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Remember founding principles
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For my family, the Fourth of July means picnics, baseball, parades and fireworks.

It's a great time for all of us to come together with the people that make our community so wonderful and also to just spend time with each other. I'm sure many of you are looking forward to the same activities - and also the day off from work.

However, it is important for each and every one of us to look past the bright sparklers, fun festivals and tasty hot dogs to remember what this date signifies. Because of the courage and strength shown by our founding fathers, we have been able to pursue opportunities beyond what any of them could have imagined. We truly live in the land of the free and the home of the brave.

Ronald Reagan said it best: "Freedom is never more than one generation away from must be fought for, protected and handed on for them to do the same, or one day we will spend our sunset years telling our children and our children's children what it was once like in the United States where men were free."

Would our founding fathers recognize the America they gave their lives for more than 200 years ago in the present day? I certainly hope they would.

Still, polarizing ideologies threaten to destroy the very foundation of our nation if we don't do our part to safeguard the principles carefully outlined by our forefathers in two very important documents - the United States Constitution and the Declaration of Independence.

The Declaration of Independence was signed by Congress on July 4, 1776; nearly one year after the beginning of the Revolutionary War. The document represents the importance of this date, but it also represented a breaking point for our young nation - we would fight until we were free, or we would die trying. There is no other nation on Earth with a document that offers a more concise vision of freedom than the Declaration of Independence, and it serves as an everlasting reminder of what "freedom" truly means.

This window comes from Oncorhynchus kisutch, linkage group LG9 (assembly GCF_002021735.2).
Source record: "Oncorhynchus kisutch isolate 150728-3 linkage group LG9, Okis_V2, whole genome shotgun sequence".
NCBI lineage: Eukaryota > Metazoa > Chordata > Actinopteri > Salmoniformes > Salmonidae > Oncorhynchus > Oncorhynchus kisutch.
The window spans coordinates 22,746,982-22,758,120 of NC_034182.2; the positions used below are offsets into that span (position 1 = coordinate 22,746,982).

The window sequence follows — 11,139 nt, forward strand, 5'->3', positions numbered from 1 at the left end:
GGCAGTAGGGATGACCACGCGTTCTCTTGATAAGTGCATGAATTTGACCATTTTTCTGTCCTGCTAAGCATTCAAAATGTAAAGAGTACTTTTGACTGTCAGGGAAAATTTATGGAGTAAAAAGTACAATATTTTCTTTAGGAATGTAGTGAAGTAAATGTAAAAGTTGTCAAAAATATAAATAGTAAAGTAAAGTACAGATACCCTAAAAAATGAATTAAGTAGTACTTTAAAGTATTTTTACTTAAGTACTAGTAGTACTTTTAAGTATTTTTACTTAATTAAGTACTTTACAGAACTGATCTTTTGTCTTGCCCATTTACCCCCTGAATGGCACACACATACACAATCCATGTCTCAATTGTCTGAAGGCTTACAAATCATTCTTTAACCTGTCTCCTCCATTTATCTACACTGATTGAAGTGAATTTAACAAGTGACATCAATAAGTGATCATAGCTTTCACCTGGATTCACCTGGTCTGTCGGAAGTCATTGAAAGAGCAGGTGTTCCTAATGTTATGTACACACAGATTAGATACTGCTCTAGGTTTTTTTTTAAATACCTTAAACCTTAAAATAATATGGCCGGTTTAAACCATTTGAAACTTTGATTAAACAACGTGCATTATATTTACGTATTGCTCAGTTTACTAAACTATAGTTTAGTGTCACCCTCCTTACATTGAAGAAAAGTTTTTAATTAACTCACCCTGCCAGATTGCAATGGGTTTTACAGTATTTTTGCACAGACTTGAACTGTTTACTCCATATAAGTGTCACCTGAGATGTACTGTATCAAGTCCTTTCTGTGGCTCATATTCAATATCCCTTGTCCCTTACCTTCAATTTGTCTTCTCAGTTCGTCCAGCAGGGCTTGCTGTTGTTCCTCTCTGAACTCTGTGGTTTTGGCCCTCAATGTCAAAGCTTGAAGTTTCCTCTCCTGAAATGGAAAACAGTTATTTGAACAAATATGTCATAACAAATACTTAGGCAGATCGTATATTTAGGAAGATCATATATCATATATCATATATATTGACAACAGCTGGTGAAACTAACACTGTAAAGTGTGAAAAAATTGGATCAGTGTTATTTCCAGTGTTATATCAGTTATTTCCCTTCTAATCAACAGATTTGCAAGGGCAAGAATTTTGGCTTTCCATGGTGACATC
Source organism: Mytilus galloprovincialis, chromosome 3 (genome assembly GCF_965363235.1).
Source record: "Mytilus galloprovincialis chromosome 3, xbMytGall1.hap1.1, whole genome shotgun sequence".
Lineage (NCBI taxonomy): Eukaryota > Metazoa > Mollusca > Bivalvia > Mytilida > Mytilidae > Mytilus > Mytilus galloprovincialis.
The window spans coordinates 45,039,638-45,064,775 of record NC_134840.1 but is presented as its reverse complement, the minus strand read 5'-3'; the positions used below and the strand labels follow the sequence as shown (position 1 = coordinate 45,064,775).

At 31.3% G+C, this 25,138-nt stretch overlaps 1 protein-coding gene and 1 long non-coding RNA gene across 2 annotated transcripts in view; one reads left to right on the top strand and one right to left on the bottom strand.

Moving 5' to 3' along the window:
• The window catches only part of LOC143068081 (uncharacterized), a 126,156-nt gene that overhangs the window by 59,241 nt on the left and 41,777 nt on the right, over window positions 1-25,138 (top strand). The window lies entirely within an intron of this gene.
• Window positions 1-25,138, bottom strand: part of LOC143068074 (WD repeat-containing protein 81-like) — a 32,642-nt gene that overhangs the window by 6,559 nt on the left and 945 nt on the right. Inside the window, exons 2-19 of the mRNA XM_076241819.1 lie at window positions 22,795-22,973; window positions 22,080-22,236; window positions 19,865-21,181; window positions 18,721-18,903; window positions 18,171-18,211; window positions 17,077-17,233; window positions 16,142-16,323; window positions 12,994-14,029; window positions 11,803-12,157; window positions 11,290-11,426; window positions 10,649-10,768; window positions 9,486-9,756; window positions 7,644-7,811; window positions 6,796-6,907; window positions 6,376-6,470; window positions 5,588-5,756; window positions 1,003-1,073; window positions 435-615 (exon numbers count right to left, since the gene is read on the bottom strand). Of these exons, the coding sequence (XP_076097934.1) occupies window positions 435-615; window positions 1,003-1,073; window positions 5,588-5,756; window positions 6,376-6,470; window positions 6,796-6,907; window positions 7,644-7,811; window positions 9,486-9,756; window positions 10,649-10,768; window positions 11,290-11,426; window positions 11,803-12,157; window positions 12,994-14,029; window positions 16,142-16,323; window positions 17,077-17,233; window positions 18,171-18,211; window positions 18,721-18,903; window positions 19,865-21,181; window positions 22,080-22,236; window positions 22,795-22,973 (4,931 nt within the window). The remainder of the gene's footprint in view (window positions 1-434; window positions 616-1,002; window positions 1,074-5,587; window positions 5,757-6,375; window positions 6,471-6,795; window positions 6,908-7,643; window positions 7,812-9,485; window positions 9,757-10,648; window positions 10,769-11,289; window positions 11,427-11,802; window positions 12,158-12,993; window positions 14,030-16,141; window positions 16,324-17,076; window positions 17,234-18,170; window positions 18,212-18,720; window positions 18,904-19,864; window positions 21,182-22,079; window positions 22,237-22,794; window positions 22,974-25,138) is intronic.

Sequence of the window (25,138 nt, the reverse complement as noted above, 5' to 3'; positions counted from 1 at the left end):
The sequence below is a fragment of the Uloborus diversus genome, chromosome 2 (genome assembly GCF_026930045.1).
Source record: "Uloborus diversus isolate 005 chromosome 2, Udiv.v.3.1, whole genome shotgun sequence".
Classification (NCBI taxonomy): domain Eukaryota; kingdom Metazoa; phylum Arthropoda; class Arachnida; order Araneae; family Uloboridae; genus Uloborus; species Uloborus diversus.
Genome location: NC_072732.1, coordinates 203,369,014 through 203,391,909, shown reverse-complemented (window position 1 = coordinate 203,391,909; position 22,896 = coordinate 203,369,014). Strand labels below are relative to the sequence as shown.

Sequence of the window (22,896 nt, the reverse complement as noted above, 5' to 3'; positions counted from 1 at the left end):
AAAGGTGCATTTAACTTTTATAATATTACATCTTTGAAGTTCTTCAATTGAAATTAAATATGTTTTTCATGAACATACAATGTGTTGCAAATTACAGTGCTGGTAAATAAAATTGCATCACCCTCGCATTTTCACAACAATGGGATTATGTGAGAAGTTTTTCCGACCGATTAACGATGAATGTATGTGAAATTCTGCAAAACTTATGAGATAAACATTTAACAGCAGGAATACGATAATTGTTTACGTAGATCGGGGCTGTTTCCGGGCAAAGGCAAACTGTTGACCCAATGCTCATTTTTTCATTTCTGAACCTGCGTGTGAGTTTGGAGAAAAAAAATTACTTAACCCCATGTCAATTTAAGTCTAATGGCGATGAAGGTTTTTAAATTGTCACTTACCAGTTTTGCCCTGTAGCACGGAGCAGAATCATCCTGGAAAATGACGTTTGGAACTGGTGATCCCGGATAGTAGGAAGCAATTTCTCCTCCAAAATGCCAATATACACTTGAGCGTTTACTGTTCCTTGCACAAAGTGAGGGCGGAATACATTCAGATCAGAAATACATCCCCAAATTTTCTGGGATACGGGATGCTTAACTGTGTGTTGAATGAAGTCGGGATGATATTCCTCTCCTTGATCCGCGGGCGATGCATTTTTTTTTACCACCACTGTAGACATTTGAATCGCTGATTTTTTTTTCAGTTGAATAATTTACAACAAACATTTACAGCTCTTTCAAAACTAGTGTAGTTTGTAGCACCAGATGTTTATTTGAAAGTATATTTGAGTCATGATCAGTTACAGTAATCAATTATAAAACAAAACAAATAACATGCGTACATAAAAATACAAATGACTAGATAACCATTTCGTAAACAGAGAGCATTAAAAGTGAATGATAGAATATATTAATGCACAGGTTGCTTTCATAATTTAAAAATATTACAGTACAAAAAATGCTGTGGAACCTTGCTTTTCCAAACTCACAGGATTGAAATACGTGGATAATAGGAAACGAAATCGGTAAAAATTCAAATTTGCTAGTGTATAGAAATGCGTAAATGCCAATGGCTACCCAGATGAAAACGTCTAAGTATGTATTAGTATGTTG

Our nation has reached an unprecedented time in its history where we must make a choice.

We must defend our freedom against all odds or otherwise risk continuing to have our constitutional rights stripped away one by one.

History is our greatest teacher, and if we don't remember the oppressive bonds of our past, it is very possible that our future generations will not understand the true value of freedom. What will you do to protect our freedoms? It can be as simple as upholding freedom over tyranny, responsibility over entitlement and personal responsibility over government control. Endorse and support the core values of our nation, and be the example to future generations.

I also encourage you to reflect on the many sacrifices that our military men and women have made to secure our freedom for future generations on this Independence Day.

Freedom is never free, and often comes at a high cost. Our nation's military forces are currently risking their lives every day to defend your freedom, and their selfless sacrifice is the true reason we live in a free society today.

As the Lee Greenwood song goes: "I'm proud to be an American, where at least I know I'm free. And I won't forget the men who died, who gave that right to me."

Keep this lyric close in mind and in heart as you celebrate Independence Day with friends and family this year.

I hope each and every one of you has a safe and happy Fourth of July this year.

Sen. Steve Gooch serves as chairman of the transportation committee. He represents the 51st Senate District, which includes Dawson, Fannin, Gilmer, Lumpkin, Union and White counties and portions of Forsyth and Pickens counties. He may be reached at (404) 656-9221 or via e-mail at